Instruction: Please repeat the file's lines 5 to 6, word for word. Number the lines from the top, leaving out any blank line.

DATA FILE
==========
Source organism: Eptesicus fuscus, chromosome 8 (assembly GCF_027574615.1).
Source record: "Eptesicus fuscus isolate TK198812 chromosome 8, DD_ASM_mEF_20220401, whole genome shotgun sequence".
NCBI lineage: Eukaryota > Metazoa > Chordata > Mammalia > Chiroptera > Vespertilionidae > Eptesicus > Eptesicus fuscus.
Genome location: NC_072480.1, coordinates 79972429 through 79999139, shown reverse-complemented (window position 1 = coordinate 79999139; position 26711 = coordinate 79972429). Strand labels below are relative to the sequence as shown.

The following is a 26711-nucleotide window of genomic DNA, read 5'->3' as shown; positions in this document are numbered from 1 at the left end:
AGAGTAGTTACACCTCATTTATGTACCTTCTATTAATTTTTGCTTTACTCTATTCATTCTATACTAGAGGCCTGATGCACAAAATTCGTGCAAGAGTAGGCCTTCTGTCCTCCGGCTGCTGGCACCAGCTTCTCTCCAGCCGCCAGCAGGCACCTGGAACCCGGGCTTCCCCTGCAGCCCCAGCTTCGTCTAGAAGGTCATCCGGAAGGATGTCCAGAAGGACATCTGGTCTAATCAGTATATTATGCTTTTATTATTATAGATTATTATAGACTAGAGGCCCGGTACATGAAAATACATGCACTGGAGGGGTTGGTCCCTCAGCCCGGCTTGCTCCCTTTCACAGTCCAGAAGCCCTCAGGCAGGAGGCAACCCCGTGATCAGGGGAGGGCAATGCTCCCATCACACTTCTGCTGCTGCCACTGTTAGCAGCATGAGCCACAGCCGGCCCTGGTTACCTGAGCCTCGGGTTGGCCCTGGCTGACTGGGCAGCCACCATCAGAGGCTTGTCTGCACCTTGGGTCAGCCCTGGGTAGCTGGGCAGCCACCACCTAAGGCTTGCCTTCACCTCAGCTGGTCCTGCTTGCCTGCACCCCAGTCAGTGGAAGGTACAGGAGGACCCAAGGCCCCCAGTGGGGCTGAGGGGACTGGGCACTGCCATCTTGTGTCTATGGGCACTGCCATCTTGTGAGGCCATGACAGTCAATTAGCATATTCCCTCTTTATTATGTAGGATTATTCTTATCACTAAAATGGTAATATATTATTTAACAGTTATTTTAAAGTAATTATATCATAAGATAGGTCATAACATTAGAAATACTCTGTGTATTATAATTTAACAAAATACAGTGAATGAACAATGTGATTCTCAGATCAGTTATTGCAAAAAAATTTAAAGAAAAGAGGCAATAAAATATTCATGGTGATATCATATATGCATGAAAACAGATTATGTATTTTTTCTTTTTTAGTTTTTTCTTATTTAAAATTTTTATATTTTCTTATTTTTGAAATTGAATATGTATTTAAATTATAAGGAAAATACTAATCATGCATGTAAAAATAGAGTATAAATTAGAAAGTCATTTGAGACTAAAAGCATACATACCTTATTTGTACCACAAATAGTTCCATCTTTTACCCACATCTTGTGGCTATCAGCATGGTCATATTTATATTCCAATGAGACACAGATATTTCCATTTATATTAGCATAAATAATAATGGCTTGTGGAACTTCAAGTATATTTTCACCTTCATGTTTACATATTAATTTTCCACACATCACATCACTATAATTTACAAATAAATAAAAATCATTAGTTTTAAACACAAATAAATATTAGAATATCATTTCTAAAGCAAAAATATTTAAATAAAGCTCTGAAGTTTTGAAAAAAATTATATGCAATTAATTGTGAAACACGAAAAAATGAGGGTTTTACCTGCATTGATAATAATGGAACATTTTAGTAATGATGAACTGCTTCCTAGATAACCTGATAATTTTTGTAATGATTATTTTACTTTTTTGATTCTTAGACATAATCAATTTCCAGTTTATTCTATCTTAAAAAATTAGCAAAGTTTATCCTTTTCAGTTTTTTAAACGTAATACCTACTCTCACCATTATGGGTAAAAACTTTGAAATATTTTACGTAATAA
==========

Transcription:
The following is a 26711-nucleotide window of genomic DNA, read 5'->3' as shown; positions in this document are numbered from 1 at the left end:
AGAGTAGTTACACCTCATTTATGTACCTTCTATTAATTTTTGCTTTACTCTATTCATTCTATACTAGAGGCCTGATGCACAAAATTCGTGCAAGAGTAGGCCTTCTGTCCTCCGGCTGCTGGCACCAGCTTCTCTCCAGCCGCCAGCAGGCACCTGGAACCCGGGCTTCCCCTGCAGCCCCAGCTTCGTCTAGAAGGTCATCCGGAAGGATGTCCAGAAGGACATCTGGTCTAATCAGTATATTATGCTTTTATTATTATAGATTATTATAGACTAGAGGCCCGGTACATGAAAATACATGCACTGGAGGGGTTGGTCCCTCAGCCCGGCTTGCTCCCTTTCACAGTCCAGAAGCCCTCAGGCAGGAGGCAACCCCGTGATCAGGGGAGGGCAATGCTCCCATCACACTTCTGCTGCTGCCACTGTTAGCAGCATGAGCCACAGCCGGCCCTGGTTACCTGAGCCTCGGGTTGGCCCTGGCTGACTGGGCAGCCACCATCAGAGGCTTGTCTGCACCTTGGGTCAGCCCTGGGTAGCTGGGCAGCCACCACCTAAGGCTTGCCTTCACCTCAGCTGGTCCTGCTTGCCTGCACCCCAGTCAGTGGAAGGTACAGGAGGACCCAAGGCCCCCAGTGGGGCTGAGGGGACTGGGCACTGCCATCTTGTGTCTATGGGCACTGCCATCTTGTGAGGCCATGACAGTCAATTAGCATATTCCCTCTTTATTATGTAGGATTATTCTTATCACTAAAATGGTAATATATTATTTAACAGTTATTTTAAAGTAATTATATCATAAGATAGGTCATAACATTAGAAATACTCTGTGTATTATAATTTAACAAAATACAGTGAATGAACAATGTGATTCTCAGATCAGTTATTGCAAAAAAATTTAAAGAAAAGAGGCAATAAAATATTCATGGTGATATCATATATGCATGAAAACAGATTATGTATTTTTTCTTTTTTAGTTTTTTCTTATTTAAAATTTTTATATTTTCTTATTTTTGAAATTGAATATGTATTTAAATTATAAGGAAAATACTAATCATGCATGTAAAAATAGAGTATAAATTAGAAAGTCATTTGAGACTAAAAGCATACATACCTTATTTGTACCACAAATAGTTCCATCTTTTACCCACATCTTGTGGCTATCAGCATGGTCATATTTATATTCCAATGAGACACAGATATTTCCATTTATATTAGCATAAATAATAATGGCTTGTGGAACTTCAAGTATATTTTCACCTTCATGTTTACATATTAATTTTCCACACATCACATCACTATAATTTACAAATAAATAAAAATCATTAGTTTTAAACACAAATAAATATTAGAATATCATTTCTAAAGCAAAAATATTTAAATAAAGCTCTGAAGTTTTGAAAAAAATTATATGCAATTAATTGTGAAACACGAAAAAATGAGGGTTTTACCTGCATTGATAATAATGGAACATTTTAGTAATGATGAACTGCTTCCTAGATAACCTGATAATTTTTGTAATGATTATTTTACTTTTTTGATTCTTAGACATAATCAATTTCCAGTTTATTCTATCTTAAAAAATTAGCAAAGTTTATCCTTTTCAGTTTTTTAAACGTAATACCTACTCTCACCATTATGGGTAAAAACTTTGAAATATTTTACGTAATAA